March 11, 2013 12:00 PM

Jack the Giant Slayer

Nicholas Hoult, Eleanor Tomlinson, Ewan McGregor | PG-13 |


“Once upon a time” is a fine start, but what follows tends to feature depraved villains, brutal henchmen and the constant threat of death. Oh, and how’s this for charming: You’re not even eligible to date royalty unless you’re the officially designated fairest in the land, and how many of those can there be? No, the only good that comes from fairy tales is that they’re fun-which is why it’s a shame that this Jack is such a dull boy.

The film tries a new twist on the old story: After trading his horse for beans, Jack (Hoult) loses one of the legumes, creating a stalk that sends his house, with Princess Isabelle (Tomlinson) in it, into giant territory. It’s then that the film turns into a high-altitude Hobbit, taking itself too seriously as Jack and king’s guard Elmont (McGregor) seek the princess while behemoths munch on human heads in 3-D. (The violence is stark, though bloodless.) I admit I did laugh at a rare stab at humor, when a giant chef makes pigs-in-a-blanket with whole pigs. In a land blind to wit and whimsy, the sight gag is king.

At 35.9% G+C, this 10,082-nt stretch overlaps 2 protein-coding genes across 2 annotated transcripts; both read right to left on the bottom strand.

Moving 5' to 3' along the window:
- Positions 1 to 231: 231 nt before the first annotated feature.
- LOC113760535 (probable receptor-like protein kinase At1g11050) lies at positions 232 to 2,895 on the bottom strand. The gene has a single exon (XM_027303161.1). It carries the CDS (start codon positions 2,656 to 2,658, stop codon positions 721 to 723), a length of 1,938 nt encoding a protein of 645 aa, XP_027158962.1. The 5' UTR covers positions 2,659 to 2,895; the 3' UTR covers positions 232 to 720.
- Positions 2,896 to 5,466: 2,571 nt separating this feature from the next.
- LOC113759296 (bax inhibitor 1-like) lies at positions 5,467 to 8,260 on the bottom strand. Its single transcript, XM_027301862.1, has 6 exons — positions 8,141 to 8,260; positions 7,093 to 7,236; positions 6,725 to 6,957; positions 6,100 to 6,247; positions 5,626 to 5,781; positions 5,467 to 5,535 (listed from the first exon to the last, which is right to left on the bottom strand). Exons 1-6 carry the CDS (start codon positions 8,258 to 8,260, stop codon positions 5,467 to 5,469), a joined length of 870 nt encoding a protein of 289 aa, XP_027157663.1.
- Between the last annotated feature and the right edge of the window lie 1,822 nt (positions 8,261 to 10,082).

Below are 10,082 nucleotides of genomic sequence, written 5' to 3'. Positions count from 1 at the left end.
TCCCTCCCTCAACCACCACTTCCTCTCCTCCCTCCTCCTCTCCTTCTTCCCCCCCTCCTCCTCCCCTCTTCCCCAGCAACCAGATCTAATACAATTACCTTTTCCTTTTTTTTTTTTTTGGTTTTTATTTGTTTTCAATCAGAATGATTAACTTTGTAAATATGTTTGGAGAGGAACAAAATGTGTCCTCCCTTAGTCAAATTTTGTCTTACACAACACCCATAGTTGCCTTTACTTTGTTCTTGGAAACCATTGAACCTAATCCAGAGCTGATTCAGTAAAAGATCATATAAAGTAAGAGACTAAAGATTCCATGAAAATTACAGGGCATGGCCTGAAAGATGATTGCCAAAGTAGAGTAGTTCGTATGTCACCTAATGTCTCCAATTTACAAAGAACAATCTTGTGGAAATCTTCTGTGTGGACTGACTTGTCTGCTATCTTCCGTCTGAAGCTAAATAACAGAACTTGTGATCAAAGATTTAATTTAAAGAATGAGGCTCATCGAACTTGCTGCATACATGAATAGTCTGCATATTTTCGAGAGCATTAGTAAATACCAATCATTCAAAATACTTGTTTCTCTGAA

It’s frustrating because McGregor and Hoult are so naturally amusing. (Check out Hoult in the zombie rom-com Warm Bodies and see what I mean.) With a bit more zing, Jack could’ve been another Ever After or even The Princess Bride. As it is, it’s a grim fairy tale, indeed.


Nicole Kidman, Mia Wasikowska, Matthew Goode | R |


In prim frocks and saddle shoes, India Stoker (Wasikowska) is honors-level quirky. But when her father dies and her uncle Charles (Goode) moves into the family mansion, things get really weird. Courtly and creepy, he draws both India and her dotty mother, Evelyn (Kidman), into his sinister web. The script, from Prison Break star Wentworth Miller, leans heavily on Hitchcock. But Wasikowska shines in a movie that mixes a coming-of-age yarn with horror and black comedy.

The Sweeney

Ray Winstone, Damian Lewis, Hayley Atwell | R |


The Sweeney feels like a TV cop drama because it was one: It’s the third movie spawned by the 1970s British series about a rowdy police unit. Winstone stars as Jack Regan, a cop who uses his badge as a blunt object (when he doesn’t have a bat). The guy is a creep, Dirty Harry with backup, visiting glorious mayhem on London thanks to gutless boss Haskins (Homeland’s Lewis, in too small a role). Regan’s private dramas are a snooze, but the chases are silly fun.


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